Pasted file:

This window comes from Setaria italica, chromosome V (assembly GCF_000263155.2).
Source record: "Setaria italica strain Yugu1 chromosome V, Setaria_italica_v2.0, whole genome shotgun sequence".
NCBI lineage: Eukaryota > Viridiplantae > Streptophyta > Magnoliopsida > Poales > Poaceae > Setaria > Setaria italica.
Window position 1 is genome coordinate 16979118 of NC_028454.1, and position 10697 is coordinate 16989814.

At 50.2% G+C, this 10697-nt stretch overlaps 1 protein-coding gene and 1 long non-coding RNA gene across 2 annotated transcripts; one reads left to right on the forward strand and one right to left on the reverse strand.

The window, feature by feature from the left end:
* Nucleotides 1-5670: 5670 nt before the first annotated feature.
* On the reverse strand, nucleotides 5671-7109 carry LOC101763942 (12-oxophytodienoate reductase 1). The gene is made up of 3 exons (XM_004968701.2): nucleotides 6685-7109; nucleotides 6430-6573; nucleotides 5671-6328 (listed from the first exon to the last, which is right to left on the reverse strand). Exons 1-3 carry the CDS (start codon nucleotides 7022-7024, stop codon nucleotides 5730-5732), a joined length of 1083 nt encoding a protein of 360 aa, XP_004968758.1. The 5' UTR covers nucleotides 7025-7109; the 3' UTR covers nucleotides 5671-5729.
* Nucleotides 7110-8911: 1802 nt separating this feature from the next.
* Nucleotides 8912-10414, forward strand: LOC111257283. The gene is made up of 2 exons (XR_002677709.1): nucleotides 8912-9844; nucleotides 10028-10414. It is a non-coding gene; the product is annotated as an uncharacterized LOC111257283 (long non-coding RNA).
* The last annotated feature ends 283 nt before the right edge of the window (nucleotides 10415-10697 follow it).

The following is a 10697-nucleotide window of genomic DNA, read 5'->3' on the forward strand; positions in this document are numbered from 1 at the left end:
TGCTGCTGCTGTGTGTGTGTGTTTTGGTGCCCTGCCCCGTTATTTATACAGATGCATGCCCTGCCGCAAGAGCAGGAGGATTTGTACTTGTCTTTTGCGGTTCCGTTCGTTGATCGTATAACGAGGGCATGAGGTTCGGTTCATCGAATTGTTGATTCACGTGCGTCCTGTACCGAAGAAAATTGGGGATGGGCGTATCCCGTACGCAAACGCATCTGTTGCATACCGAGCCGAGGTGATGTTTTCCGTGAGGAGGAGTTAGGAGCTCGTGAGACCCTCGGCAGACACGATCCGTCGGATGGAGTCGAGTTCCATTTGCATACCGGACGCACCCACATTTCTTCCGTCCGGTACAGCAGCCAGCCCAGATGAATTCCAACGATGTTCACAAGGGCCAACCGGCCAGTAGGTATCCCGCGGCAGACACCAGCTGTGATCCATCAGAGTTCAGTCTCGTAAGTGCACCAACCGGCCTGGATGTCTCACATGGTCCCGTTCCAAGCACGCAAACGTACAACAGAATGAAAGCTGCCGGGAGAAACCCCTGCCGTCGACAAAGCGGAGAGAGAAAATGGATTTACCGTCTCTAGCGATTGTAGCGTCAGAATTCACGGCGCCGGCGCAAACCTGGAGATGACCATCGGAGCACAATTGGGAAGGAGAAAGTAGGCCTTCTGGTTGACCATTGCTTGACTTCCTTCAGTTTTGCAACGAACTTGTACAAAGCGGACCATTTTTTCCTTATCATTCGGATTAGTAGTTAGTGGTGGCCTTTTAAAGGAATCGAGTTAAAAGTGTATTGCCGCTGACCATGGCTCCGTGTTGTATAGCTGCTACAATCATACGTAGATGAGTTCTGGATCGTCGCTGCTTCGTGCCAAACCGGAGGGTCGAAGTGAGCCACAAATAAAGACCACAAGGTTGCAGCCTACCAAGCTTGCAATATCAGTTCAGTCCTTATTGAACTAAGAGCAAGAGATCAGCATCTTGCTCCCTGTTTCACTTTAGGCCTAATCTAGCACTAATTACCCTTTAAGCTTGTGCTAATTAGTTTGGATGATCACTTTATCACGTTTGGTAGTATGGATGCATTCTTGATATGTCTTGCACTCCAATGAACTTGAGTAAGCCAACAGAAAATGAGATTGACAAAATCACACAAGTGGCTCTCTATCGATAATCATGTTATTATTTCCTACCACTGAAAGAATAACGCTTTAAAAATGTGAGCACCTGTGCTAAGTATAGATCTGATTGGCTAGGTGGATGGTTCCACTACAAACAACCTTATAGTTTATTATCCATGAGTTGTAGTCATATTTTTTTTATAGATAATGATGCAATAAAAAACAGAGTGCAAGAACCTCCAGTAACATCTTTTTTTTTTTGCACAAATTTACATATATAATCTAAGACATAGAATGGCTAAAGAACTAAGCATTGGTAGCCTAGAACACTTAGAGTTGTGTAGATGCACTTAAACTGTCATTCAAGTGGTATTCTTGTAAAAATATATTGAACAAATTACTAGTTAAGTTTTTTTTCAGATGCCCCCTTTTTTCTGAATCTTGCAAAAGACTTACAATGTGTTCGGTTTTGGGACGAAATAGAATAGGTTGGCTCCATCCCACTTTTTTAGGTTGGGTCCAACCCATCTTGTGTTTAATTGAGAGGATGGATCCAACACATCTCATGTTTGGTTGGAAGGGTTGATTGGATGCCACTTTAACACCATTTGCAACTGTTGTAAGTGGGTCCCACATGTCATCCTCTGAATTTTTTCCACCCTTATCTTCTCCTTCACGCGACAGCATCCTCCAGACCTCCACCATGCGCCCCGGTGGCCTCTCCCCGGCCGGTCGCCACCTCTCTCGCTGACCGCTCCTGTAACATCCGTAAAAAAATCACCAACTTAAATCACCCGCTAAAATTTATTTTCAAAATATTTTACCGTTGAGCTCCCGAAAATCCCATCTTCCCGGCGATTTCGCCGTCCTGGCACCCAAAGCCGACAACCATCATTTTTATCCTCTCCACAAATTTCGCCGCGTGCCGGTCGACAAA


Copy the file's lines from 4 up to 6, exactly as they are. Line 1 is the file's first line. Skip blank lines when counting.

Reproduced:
Window position 1 is genome coordinate 16979118 of NC_028454.1, and position 10697 is coordinate 16989814.

At 50.2% G+C, this 10697-nt stretch overlaps 1 protein-coding gene and 1 long non-coding RNA gene across 2 annotated transcripts; one reads left to right on the forward strand and one right to left on the reverse strand.

The window, feature by feature from the left end: